Dorian Gray Essay Beauty
is a story about a youth whose beauty is unaffected by age or corruption since his soul is placed in his portrait.
The cleavage of this dual nature in Dorian Gray deepens as he interacts with Basil Hallward, and Lord Henry ‘Harry’ Wotton, thereby showing their male homo-social world.
Like Lord Henry’s close connection with Dorian, homosexuality, or a homosocial tie, is often misunderstood to be “immoral”, but by showing that Basil could have reformed Dorian – if he was not killed, Wilde is able to show that a homosexual subject can be positive, and can produce real beauty.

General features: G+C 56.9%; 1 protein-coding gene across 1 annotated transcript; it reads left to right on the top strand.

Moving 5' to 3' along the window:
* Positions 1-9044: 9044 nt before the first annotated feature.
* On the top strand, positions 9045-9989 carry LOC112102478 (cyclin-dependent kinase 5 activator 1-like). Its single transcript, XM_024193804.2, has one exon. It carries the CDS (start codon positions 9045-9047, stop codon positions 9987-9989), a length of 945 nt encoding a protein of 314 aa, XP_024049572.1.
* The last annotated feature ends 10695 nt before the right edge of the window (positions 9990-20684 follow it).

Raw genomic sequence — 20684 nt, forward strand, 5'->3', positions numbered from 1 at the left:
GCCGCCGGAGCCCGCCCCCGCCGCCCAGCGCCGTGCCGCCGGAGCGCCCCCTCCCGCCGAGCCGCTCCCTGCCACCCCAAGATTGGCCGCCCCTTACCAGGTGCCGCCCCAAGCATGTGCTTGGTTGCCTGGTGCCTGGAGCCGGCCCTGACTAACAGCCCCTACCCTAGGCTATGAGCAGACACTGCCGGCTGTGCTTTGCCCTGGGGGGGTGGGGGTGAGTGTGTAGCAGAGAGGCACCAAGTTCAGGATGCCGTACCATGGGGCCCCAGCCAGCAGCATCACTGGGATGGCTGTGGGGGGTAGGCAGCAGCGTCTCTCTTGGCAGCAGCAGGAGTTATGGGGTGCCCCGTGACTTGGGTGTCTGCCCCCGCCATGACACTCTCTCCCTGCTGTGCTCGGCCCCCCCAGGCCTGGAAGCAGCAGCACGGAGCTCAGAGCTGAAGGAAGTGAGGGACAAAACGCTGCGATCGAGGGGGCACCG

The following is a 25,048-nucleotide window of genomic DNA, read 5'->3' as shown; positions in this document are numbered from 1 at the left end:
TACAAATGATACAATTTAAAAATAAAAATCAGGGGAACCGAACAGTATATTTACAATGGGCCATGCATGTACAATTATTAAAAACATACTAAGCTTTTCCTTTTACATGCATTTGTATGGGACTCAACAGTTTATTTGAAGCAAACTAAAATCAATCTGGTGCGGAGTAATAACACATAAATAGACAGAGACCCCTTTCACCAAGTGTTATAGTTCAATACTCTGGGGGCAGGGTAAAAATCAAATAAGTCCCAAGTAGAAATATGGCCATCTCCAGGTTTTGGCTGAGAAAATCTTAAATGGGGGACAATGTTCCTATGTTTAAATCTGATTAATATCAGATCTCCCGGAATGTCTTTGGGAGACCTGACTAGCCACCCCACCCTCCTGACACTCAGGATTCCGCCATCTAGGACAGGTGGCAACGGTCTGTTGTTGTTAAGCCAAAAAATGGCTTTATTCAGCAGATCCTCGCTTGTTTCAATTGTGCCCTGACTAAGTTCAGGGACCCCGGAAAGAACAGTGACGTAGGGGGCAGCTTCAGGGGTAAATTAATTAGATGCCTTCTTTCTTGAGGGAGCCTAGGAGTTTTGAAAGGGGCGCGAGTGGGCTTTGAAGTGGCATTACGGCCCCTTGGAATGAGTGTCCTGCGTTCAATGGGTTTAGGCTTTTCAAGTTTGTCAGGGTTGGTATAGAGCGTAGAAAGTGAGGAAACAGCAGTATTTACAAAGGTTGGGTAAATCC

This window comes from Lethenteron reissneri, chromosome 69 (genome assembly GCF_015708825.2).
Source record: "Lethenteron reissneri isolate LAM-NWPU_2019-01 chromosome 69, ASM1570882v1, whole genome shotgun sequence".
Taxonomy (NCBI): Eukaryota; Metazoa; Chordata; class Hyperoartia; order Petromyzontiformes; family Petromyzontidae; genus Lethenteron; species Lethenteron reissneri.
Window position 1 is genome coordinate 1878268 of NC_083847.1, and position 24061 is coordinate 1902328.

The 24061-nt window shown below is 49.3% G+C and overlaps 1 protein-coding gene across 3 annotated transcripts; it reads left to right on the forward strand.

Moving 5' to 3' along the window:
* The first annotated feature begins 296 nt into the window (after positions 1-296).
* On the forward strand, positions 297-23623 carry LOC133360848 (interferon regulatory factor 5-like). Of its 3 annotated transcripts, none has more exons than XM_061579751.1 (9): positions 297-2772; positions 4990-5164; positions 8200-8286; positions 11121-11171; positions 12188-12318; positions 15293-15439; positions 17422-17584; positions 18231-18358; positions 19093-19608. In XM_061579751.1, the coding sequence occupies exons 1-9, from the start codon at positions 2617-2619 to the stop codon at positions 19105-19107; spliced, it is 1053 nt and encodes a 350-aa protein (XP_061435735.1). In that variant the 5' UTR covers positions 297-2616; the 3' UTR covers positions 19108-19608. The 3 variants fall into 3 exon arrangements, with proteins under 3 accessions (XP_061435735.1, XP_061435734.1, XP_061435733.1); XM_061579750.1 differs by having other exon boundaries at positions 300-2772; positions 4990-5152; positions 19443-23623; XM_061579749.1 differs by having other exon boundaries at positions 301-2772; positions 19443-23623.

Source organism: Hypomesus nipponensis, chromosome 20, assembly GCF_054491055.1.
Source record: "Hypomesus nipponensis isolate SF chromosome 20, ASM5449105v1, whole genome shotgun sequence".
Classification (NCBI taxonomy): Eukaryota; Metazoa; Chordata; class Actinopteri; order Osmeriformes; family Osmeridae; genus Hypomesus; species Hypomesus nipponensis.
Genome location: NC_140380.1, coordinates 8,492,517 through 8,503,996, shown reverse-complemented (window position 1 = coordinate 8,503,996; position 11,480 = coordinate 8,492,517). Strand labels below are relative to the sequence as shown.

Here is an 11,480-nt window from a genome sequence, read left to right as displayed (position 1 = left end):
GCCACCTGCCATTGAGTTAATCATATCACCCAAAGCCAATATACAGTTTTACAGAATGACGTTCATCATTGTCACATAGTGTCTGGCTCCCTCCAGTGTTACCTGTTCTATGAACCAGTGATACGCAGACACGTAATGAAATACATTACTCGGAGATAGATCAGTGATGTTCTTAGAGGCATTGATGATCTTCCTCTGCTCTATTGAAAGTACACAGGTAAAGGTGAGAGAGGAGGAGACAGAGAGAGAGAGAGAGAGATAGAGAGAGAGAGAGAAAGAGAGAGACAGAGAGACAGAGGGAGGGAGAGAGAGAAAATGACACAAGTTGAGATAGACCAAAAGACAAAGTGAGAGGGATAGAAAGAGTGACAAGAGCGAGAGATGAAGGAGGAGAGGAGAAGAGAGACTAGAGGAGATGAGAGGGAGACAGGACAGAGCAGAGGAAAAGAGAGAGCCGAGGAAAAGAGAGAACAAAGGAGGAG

Basil and Lord Henry are in rivalry to gain Dorian’s attention. When I like people immensely I never tell their names to any one. Basil seems to worry about Lord Henry’s interest in Dorian because Basil wants to monopolise Dorian as his motivation of art. However, importantly, Basil also sees Dorian’s innocent ‘soul’. When you were away from me you were still present in my art.Wilde depicts his protagonist as a willing lover who intends to start a serious heterosexual relationship.However, Lord Henry’s “influence” (18) seems to be at work, and Dorian cannot seem to feel for women as human beings. When Sibyl dies, for example, Lord Henry gives a remark that represents his critical attitude toward heterosexual marriage.As Dorian sees the portrait of himself, he realizes how bright and beautiful his youthfulness is. In this novel, Wilde uses the term ‘beauty’ in two different senses: the outer beauty or a pleasure is contrasted with the inner beauty of the soul achieved through suffering, and self-development.He wishes to preserve his precious boyhood forever: How sad it is! There are two parallel worlds in the novel, heterosexual and homosexual/social.The story tells readers about its protagonist, Dorian Gray’s life, which was full of immorality and corruption as a result of seeking outward beauty and pleasure.Dorian Gray destroys his life by seeking only “the beauty of the body” and ends up with “the corruption of the soul” (Douglas 273).This novel presents a world of heterosexual love of Dorian Gray, first, with Sibyl Vane and then with Hetty Merton through the critical eyes of Lord Henry.Dorian meets those beautiful ladies and spends passionate time together, however, when they lose their value as “beautiful objects”, Dorian suddenly loses his interest and abandons them.His belief in art for art’s sake—or “Hedonism” (22) is sharply contrasted with the conventional, ordinary marriage with a woman: “If you had married this girl [Sibyl] you would have been wretched” (85).Of course, Wilde does not eulogise the immoral, corrupting influence of Lord Henry, but at the same time, he does problematise the heterosexual institution by making Dorian question marriage, the very symbol of heterosexuality.